Film ForumIn-person Q&A with WRITING WITH FIRE Directors Rintu Thomas and Sushmit Ghosh, co-presented by Brown Girl Doc Mafia

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Brown Girls Doc Mafia is an initiative that advocates for more than 4,500 non-binary women and people of color working in the documentary film industry around the world. We fight inequalities by building community and sharing resources, nurturing our creative genius, demanding access and visibility in creative and professional environments, enriching our community with the knowledge needed to support us financially, and removing the oppressive industry structures to defend our members.

Rintu thomas is an award-winning Indian director-producer whose work is supported by the Sundance Institute, Chicken & Egg Pictures, IDFA, SFF Film Fund, Doc Society, Tribeca Institute, Finnish Film Foundation and Bertha Foundation, among others. Over the past 10 years, Rintu’s films have been used as advocacy tools for social impact, included in the curriculum of universities and exhibited around the world in spaces such as the United Nations Conference on climate change and the Lincoln Center for Performing Arts – becoming catalysts for new conversations. . She is a member of Sundance and the Japan Foundation. Sushmit Gosh is an award-winning Indian director and cinematographer whose work has been supported by the Sundance Institute, Tribeca Institute, Doc Society, SFFFilm Fund, IDFA, Bertha Foundation, Sorfond and Finnish Film Foundation, among others . In 2009, Sushmit co-founded Black Ticket Films, a production company invested in the power of storytelling. With a keen eye on social justice stories, Black Ticket Films’ award-winning roster of films is used as advocacy, impact and education tools by institutions around the world. In preparation for five years, WRITING WITH FIRE is the first feature documentary by Rintu Thomas & Sushmit Ghosh. The film has appeared in over 90 festivals and won 17 international awards. Married for six years, Thomas & Ghosh live between New Delhi and the mountains and, in their free time, enjoy exploring quaint bookstores.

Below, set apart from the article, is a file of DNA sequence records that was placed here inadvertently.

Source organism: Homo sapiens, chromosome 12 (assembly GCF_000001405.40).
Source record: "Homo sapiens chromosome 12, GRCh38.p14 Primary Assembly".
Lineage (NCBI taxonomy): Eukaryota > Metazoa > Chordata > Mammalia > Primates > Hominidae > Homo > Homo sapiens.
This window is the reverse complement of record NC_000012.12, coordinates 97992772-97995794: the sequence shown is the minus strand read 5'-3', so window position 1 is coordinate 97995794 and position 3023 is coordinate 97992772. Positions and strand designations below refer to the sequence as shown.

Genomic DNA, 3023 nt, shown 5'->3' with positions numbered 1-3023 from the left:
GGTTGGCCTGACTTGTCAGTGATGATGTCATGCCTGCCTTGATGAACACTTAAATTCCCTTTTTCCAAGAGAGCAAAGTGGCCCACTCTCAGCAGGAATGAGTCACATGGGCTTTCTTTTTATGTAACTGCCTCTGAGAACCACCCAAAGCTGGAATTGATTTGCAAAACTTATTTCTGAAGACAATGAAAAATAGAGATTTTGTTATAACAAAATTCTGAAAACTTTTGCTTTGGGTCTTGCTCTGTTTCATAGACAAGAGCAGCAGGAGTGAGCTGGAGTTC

Farihah Zaman is a queer Bangladeshi-American filmmaker, critic, educator and curator whose award-winning work has screened at Sundance, Toronto, New York Film Festival, Tribeca Film Festival, South By Southwest, and more. His first feature film was REMOTE AREA MEDICAL, followed by THIS TIME NEXT YEAR, and the hybrid doc-fiction FEAST OF THE EPIPHANY, as well as several short films (KOMBIT, NOBODY LOVES ME, AMERICAN CARNAGE, and TO BE QUEEN, which is part of of the Emmy nominee New York Times Op-Doc Series From here to home). She produced the Sundance award-winning Netflix original, GHOSTS OF SUGAR LAND, which was shortlisted for the 2020 Oscar nominations. Zaman wrote for Reverse shot, Movie Commentary, She, Huffington Post, Filmmaker Magazine, and AV Club, among others, and her diverse experience in the film industry includes roles at independent distributor Magnolia Pictures, IFP, The Flaherty Seminar, and as production manager for Field of Vision, founded by Laura Poitras, where she worked with artists like Garrett Bradley, Lyric Cabral, Steve Maing and Ramell Ross on films eventually released at Atlantic, The New Yorker, Buzzfeed, Vice, Wired and more. Zaman supports other filmmakers and the documentary community through equity-focused collectives like Beyond Inclusion and Brown Girls Doc Mafia, where she is Director of Grants and Programs, and various teaching and mentoring roles over the years. years at SVA, NYU, Uniondocs, NYFF Critics Academy, University of Iowa and others. She was Documentary-in-Residence at Bard College 2018-2019, was named one of the Top 40 Filmmakers Under 40 by Doc NYC, and is a Fellow of the Documentary Branch of the Academy of Motion Pictures Arts and Sciences.

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